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Hackers Redefined

Hackers Redefined

I’ve been inspired in writing this article because for some reason, and for a very long time, discussions and debates about the act of hacking and the people who does it has been all over the place and all over the Internet and I can’t help but express my own opinion on this never-ending debate about hackers as cyber-terrorists. I don’t want to make this article controversial. I will not waste people’s time by telling them things they already know. But I think somehow someone has to speak out about the matter and clarify things for good.

The first time I heard about hackers was when I was around 12. It was also the first time I used a personal computer. I can still remember the brand name printed in front of the CPU chassis, it was Sunstar, running a used to be sleek Microsoft Windows 3.0 operating system. At that time, learning to use a computer running Windows was like learning how to ride a bike for the first time – it’s all nothing but frenzy. Since then, I’ve heard stories of what computers and this exciting technology can do, specially when you connect it to the Internet using a modem. It’s like a whole new world would open right before my eyes in just a click of a button. And since then, my desire to learn more about computers specially on how it works at the background through written codes have always been a personal and exciting quest to me.

So what does “hackers” really mean and who are they? Richard Stallman, the founder of the GNU Project and the President of the Free Software Foundation once said in a documentary, “hackers are people who enjoy playful cleverness; people who love programming, love exploring.” If we would see hackers and hacking through Richard Stallman’s point of view, hacking is simply an act of learning for more deeper knowledge about the craft of programming and computing in general. And the people who does it, within the real essence of the word, are simply people who always thirst for new and better things. And I think there’s nothing gruesome about it. Don’t you think? On the other hand, an English dictionary I’ve read a while ago, cloaked the word hacker with quite a darker meaning, it says, “a hacker is a microcomputer user who attempts to gain unauthorized access to propriety computer systems.” Sounds like defining a thief to me. Although both meanings somehow share their own ounces of truth depending on how we people understand it, I think it’s still best if we folks could give these computer geeks some real proper branding.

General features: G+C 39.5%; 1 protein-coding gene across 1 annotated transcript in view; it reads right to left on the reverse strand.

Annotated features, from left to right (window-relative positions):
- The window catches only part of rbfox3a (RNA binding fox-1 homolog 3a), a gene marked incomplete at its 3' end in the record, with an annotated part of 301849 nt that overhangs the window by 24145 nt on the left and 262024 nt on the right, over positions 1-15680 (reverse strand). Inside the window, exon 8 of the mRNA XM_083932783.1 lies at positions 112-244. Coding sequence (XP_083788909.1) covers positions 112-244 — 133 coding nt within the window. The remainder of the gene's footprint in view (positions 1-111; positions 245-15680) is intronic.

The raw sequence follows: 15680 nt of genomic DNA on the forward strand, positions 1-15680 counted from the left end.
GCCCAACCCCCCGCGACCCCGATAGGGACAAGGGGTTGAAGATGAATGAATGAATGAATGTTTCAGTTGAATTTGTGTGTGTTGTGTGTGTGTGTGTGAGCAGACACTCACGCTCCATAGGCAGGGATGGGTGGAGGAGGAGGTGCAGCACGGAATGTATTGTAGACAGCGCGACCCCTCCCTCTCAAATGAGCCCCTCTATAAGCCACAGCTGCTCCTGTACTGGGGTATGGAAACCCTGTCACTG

Back in the days, hackers are considered heroes. They are one of the dedicated group of computer enthusiasts who had contributed well in pioneering the information technology that we have today, making life easier for us with the help of computers and programs they have created. Unfortunately and sad to say nowadays, and most of us are aware of it, some went their own ways and did something unacceptable against the common society; either for the sake of fame or to gain just about anything that pleases them or to please other people by doing what they do best. They wear the mask of a real hacker but deep inside, they’re as dark as their objectives. These group of people are NOT hackers, but cyber-terrorists.

Although it’s almost impossible to washed away this dilemma about hackers and cyber-terrorists today, because of the things that are happening all around us. Still, I’m hoping that someday, with the proper information dissemination, people would realized that hackers, the purists of hobbyists are good people trying to make a better change for the rest of us who uses computers and programs they create. They are not cyber-criminals like what most people thought. This may be just a wishful thinking just like what my wife told me, but who knows – it could happen.

2 Comments

  1. It’s a wonderful distinction to draw based on application of skills and intent. Like so many groups who are maligned, divisions and baseless prejudice help to justify unacceptable action against free people. Identifying a problem is the first step in finding a remedy and you’ve done a beautiful job of articulating how a misapplied definition of hacker perverts the truth, thanks!

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